In what progressive lawmakers and advocacy groups decried as the Trump administration’s latest “shameful” attack on vulnerable families, the Consumer Financial Protection Bureau (CFPB) unveiled a plan on Wednesday that would gut regulations protecting consumers from predatory payday lenders.
Vanita Gupta, president and CEO of the Leadership Conference on Civil and Human Rights, denounced the CFPB’s plan as “a slap in the face to consumers—especially people of color—who have been victims of predatory business practices and abusive lenders.” Continue reading →
People gathered in the streets of London to protest U.S. President Donald Trump’s visit to the United Kingdom in July of 2018. (Photo: Alisdare Hickson/Flickr/cc)
An analysis out Tuesday from Transparency International “reveals the United States as a key country to watch in a global pattern of stagnating anti-corruption efforts and a worldwide crisis of democracy,” according to the group, with the U.S. rank on a global index plummeting by four points in just the past year under President Donald Trump.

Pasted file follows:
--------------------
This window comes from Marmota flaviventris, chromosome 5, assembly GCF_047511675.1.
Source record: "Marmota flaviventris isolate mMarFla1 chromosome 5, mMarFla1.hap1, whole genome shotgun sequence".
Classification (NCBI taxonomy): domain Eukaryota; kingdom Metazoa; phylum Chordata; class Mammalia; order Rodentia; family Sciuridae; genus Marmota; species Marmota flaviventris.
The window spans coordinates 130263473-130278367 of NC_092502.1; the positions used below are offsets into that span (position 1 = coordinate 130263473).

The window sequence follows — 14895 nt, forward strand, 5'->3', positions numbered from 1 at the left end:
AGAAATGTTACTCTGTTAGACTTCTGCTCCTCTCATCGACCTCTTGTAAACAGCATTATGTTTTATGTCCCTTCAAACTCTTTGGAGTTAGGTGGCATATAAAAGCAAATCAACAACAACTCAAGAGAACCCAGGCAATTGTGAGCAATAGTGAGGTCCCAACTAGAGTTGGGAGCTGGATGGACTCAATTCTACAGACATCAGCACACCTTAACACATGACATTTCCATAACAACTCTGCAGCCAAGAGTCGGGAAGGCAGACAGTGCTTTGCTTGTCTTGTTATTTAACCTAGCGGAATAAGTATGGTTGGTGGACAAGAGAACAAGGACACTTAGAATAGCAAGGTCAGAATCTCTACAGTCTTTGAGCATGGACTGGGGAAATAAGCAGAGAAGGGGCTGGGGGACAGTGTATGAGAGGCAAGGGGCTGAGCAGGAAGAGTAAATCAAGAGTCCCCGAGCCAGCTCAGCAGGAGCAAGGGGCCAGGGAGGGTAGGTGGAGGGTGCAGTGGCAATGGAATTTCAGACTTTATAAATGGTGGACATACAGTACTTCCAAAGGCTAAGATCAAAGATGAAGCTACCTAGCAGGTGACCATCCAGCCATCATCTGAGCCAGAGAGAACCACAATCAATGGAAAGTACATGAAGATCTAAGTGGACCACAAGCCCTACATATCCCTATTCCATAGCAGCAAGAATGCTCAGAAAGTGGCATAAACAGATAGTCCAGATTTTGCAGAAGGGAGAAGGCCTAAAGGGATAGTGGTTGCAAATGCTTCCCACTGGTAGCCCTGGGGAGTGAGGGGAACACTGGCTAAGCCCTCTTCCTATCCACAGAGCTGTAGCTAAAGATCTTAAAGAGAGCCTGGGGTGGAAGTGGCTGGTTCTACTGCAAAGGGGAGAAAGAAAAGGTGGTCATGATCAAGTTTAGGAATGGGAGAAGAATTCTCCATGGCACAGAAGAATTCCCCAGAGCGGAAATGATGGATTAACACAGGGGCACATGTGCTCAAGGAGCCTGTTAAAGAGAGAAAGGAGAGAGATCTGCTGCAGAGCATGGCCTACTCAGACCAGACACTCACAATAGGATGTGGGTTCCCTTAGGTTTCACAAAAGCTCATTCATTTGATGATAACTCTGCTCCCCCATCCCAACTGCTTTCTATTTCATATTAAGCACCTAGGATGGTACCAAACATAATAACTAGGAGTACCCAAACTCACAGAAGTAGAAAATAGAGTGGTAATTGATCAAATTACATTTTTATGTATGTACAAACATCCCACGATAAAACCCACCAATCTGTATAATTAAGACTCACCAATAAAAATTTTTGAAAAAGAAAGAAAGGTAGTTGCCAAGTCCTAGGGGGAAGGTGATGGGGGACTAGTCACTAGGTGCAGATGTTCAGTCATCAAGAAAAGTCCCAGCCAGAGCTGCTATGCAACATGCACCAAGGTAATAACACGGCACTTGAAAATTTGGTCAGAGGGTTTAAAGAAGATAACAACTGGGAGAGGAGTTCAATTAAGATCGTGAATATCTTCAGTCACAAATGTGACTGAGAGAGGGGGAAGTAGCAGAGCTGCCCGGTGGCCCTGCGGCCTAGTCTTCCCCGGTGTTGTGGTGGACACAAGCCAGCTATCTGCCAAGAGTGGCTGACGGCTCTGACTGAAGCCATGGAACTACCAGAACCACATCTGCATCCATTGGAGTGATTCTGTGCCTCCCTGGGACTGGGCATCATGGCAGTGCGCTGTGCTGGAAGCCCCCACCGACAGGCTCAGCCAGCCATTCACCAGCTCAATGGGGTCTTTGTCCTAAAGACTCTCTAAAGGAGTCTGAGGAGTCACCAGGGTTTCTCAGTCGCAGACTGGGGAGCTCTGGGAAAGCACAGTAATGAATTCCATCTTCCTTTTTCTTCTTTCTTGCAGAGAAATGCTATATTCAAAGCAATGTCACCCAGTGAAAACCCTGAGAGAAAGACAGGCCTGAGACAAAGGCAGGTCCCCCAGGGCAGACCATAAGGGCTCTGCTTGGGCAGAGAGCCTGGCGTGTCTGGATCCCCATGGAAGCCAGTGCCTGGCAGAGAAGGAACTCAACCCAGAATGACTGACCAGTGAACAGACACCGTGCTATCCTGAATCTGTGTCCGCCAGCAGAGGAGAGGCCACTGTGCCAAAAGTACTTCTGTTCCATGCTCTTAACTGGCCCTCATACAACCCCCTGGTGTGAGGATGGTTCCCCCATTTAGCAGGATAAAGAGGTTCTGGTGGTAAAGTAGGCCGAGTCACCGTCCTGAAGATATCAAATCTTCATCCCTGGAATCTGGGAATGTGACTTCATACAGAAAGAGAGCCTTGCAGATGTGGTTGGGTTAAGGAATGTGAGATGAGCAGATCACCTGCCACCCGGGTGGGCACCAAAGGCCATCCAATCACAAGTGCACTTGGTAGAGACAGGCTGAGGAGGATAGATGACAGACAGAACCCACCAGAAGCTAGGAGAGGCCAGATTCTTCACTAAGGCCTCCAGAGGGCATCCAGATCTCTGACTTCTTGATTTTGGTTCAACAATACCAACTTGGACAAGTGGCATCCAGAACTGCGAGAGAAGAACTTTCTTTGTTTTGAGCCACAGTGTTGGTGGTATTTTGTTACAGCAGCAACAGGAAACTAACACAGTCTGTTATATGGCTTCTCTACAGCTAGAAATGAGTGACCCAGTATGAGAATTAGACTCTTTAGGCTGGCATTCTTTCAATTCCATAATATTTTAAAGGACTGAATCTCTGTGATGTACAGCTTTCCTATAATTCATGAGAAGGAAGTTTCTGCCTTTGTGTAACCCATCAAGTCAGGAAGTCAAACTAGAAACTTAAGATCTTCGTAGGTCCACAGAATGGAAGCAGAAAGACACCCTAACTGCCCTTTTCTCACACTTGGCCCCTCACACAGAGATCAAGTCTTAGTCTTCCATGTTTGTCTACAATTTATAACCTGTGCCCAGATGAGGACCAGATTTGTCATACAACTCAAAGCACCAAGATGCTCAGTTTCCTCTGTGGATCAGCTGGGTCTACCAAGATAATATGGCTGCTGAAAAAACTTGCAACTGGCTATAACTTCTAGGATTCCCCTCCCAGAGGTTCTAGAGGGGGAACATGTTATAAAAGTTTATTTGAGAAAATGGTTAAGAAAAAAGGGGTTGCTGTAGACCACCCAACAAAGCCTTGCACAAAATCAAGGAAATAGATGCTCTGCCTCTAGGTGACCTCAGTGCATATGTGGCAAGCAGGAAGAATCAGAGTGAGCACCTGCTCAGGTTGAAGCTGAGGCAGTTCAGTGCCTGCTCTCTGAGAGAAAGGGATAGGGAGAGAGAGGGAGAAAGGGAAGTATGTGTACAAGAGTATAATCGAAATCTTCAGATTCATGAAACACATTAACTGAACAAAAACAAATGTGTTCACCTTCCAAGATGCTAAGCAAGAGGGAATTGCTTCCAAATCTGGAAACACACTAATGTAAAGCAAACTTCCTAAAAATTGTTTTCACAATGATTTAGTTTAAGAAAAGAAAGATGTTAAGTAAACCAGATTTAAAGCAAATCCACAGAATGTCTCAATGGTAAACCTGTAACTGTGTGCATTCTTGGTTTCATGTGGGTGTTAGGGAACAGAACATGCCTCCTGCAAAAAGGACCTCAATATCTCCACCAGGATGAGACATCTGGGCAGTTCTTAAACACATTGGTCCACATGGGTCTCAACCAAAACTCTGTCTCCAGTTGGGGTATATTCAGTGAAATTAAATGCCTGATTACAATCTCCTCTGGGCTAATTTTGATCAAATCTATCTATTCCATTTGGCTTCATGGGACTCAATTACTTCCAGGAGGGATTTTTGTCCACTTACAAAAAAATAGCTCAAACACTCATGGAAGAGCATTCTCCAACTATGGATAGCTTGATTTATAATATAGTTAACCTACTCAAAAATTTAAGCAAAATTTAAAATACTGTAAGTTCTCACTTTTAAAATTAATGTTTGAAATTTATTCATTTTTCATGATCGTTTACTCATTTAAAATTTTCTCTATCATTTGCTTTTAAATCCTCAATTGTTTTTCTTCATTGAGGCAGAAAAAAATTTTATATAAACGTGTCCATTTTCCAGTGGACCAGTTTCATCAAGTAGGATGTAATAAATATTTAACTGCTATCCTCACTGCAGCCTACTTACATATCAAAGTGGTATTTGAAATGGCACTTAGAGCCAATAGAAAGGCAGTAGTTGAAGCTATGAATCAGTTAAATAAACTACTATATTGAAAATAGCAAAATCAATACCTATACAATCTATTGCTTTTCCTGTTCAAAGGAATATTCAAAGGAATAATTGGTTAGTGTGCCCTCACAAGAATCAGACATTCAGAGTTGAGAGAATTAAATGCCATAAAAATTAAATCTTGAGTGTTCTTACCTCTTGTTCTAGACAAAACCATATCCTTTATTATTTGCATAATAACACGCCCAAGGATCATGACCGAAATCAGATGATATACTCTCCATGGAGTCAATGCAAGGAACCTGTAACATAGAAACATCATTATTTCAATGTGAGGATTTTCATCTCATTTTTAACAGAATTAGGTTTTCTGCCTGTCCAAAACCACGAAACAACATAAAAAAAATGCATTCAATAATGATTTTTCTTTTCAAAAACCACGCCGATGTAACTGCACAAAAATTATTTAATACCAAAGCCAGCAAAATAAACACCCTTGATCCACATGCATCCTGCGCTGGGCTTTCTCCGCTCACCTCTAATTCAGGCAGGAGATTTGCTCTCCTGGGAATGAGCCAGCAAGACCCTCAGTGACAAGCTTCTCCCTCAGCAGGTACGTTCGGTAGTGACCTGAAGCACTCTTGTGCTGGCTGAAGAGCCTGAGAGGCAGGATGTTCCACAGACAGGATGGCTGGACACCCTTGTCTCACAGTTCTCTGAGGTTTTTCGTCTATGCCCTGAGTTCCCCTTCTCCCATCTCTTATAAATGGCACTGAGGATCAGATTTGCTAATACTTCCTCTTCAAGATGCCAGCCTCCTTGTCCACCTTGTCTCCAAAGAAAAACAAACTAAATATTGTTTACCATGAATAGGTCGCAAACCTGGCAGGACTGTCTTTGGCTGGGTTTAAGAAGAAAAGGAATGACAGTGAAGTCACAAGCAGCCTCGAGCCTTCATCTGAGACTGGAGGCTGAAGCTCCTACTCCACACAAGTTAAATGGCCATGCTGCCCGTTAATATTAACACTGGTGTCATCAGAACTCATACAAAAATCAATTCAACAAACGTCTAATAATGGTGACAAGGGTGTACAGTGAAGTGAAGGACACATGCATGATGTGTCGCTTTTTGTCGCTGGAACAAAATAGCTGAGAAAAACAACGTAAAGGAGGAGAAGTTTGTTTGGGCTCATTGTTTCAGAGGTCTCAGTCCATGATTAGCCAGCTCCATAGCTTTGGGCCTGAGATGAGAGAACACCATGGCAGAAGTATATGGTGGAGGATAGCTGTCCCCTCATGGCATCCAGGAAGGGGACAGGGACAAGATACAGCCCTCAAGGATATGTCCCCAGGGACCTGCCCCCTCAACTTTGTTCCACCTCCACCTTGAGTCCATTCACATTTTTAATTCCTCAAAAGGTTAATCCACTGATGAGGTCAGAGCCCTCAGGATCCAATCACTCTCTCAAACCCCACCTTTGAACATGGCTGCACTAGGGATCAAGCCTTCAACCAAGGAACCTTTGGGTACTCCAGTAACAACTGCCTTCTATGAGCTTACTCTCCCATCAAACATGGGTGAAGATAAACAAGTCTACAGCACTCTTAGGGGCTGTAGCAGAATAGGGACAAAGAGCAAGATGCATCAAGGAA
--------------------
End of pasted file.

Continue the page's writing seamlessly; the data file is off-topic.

The United States earned a score of 71 out of 100 on the watchdog’s 2018 Corruption Perceptions Index (CPI), knocking it out of the top 20 countries for the first time since 2011. Continue reading →
After a federal judge struck down billionaire Education Secretary Betsy DeVos’ attempt to gut protections for students scammed by for-profit colleges, the Department of Education announced on Thursday that—because of the court mandate—it is canceling $150 million in student loan debt for around 15,000 defrauded borrowers.
“The Department of Education illegally delayed implementation of the 2016 borrower defense rule, but because our clients in Bauer v. DeVos were willing to fight back, 15,000 students are finally getting the relief they are owed,” said Toby Merrill, director of the Project on Predatory Student Lending, which represented the students leading the legal fight against DeVos. Continue reading →
President Donald Trump reportedly wants to cut off federal relief funding to Puerto Rico even though much of the island is still devastated by Hurricane Maria, which hit the isalnd in September of 2017. (Chris Grogan/Air Force Magazine/Flickr)